may june - Page 5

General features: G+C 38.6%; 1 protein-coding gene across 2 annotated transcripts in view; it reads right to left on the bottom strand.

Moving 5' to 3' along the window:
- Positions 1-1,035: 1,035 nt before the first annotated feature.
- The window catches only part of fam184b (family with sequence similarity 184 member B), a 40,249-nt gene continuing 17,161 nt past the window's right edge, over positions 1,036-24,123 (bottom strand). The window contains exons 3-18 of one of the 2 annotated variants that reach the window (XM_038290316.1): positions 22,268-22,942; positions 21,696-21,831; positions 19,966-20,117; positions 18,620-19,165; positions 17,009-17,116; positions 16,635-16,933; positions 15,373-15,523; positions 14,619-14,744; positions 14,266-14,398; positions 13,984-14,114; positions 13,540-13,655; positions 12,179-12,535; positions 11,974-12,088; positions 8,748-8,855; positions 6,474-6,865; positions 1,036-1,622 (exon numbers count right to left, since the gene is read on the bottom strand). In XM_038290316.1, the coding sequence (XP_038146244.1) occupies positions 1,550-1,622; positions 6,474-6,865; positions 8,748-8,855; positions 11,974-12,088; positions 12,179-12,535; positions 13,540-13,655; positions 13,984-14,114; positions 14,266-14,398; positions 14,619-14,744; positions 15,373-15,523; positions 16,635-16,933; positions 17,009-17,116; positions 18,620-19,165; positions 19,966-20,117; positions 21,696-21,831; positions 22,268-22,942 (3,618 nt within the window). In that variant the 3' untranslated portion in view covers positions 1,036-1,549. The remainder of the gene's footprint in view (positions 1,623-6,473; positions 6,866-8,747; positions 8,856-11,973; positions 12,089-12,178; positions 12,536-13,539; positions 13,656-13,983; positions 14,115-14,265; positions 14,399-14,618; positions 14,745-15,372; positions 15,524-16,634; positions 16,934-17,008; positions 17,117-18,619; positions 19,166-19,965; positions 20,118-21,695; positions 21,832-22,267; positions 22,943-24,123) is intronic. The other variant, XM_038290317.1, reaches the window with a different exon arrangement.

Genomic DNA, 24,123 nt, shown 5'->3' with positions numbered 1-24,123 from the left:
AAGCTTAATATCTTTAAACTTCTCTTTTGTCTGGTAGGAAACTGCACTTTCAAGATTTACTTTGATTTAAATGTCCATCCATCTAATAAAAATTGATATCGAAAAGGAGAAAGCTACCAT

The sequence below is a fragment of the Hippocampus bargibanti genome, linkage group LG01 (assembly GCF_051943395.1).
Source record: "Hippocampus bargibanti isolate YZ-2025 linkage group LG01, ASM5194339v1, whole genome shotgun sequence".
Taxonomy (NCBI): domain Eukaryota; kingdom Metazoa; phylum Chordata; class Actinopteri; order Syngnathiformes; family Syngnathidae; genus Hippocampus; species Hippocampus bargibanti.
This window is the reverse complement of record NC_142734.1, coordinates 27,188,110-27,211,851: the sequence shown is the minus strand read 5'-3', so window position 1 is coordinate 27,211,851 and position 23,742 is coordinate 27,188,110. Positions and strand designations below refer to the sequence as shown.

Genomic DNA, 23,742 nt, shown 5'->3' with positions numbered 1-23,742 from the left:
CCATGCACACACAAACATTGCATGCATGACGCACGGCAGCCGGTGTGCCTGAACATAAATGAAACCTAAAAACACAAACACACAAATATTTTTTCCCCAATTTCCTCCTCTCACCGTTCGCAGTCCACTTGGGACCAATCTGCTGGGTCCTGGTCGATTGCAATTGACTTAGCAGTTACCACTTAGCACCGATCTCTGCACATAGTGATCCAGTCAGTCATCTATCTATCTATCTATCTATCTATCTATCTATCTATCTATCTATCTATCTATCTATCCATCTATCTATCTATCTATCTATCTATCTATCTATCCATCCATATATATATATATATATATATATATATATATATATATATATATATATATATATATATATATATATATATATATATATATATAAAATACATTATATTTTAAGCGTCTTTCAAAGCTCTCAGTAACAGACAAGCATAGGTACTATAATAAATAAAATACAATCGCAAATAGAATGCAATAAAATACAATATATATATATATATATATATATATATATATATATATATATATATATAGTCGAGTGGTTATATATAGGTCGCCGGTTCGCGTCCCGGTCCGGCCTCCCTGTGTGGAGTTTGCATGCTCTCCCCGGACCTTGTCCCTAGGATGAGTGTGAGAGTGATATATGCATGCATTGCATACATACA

Report: UK creative sector faces £74bn pandemic hit The Creative Industries Federation has warned of a ‘cultural catastrophe’ as newly commissioned research from Oxford Economics reveals that the UK’s creative industries are on the brink of devastation. The UK’s creative sector was previously growing at five times the rate of the wider economy, employing over 2 million people and contributing £111.7 billion (€123bn) to the economy - more than the automotive, aerospace, life sciences and oil and gas industries combined. The report, The Projected Economic Impact of Covid-19 on the UK Creative Industries, projects that the creative sector will be hit twice as hard as the wider economy in 2020, with a projected GVA shortfall of £29 billion. Many creative sub sectors are expected to lose more than half their revenue and over half of their workforce. Despite the Job Retention Scheme, the report projects that 119,000 permanent creative workers will be made redundant by the end of the year. The impact on employment is set to be felt twice as hard by creative freelancers with 287,000 freelance roles expected to be terminated by the end of 2020. Key statistics: • Creative industries GVA projected to fall by £29 billion (-25%), with the creative industries being hit twice as hard as the wider UK economy. • Creative industries projected to lose 406,000 jobs and £74 billion in revenue (-30%). • Music, performing and visual arts projected to lose £11 billion in revenue (-54%) and 57% of jobs (178,000) with theatres, recording studios and concert venues remaining closed. • The music industry is projected to lose at least £3 billion in GVA (50%) and 60% of jobs (114,000), with the sector being hit hard by the collapse in live music and touring. • Theatre projected to lose £3 billion in revenue (61%) and 26% of permanent jobs (12,000), although this estimate only takes into account current cancellations and does not account for the reluctance of audiences to return to venues (only 20% would return on opening night according to a survey by Indigo). Further research from UK Theatre/SOLT shows that, without further intervention, job losses in theatre across permanent and freelance roles is likely to number over 200,000 (over 70%). • Film, TV, video, radio and photography could lose £36 billion in revenue (-57%), with the sector projected to lose 42% of jobs (102,000) as social distancing constraints affect cinema capacity and the cost of filmmaking. • Postproduction and VFX could lose £827 million in revenue (-58%). Radio projected to lose £186 million in revenue (-21%) as it sees a decline in advertising. The report follows the Creative Industries Federation’s open letter to government in April calling for urgent funding for the creative sector, which was signed by over 500 leading figures from the creative industries and beyond. “With the economic impact of Covid-19 hitting hard, the role of our creative industries has never been more critical,” declared Caroline Norbury, CEO, Creative Industries Federation. “As well as being a huge driver of economic growth in every part of the UK, our creative and cultural sectors bring communities together, they employ millions and are at the heart of our soft power. These are the industries of the future: highly innovative, resistant to automation and integral to both our cultural identity and the nation’s mental health. We’re about to need them more than ever.” “Our creative industries have been one of the UK’s biggest success stories but what today’s report makes clear is that, without additional government support, we are heading for a cultural catastrophe. If nothing is done, thousands of world-leading creative businesses are set to close their doors, hundreds of thousands of jobs will be lost and billions will be lost to our economy. The repercussions would have a devastating and irreversible effect on our country.” Data: Lockdown’s leap in broadband traffic UK multiplay operator Virgin Media (VM) has published network data revealing the dramatic impact of the coronavirus lockdown on how customers are using their broadband services. The network insights reveal how a ‘new normal’ has been established over the emergency period, during which VM customers have been using significantly more data. Since lockdown started, every VM broadband customer has downloaded an extra 3.4GB of data per day on average when compared with download levels in February – the month before lockdown measures began. That’s enough additional usage for every customer to watch two films – or around 3.5 hours of Netflix video – every day, in addition to how they used their broadband before the emergency period. While claiming that its network coped with the additional demands, a network problem late June left many customers without TV and broadband services. Thousands of customers reported issues on the Down Detector website, and complained on social media that they could not access their services, affecting masses of people who are still working from home. VM said the issue only affected broadband customers in some areas of London, adding the problem had been fixed within a few hours, and apologised for the situation, and said the issues were not caused by congestion or strain. The company experienced a similar issue in April, when its network was unavailable in parts of London for several hours. During the busiest week of the lockdown, VM customers were downloading a third more data than before, burning through an extra 32.5GB compared to February. With that much additional broadband use, an average consumer would be able to stream more than 40 hours of standard definition video, receive more than 5,000 emails and listen to than 700 hours of music. This extra activity means that in total, the average user has downloaded an extra 325GB of data since lockdown started on top of what they’d normally use. These increases come as 99% of VM customers are now taking speeds of 100Mbps or more, resulting in an average network speed that is more than double the UK average. EUROMEDIA 5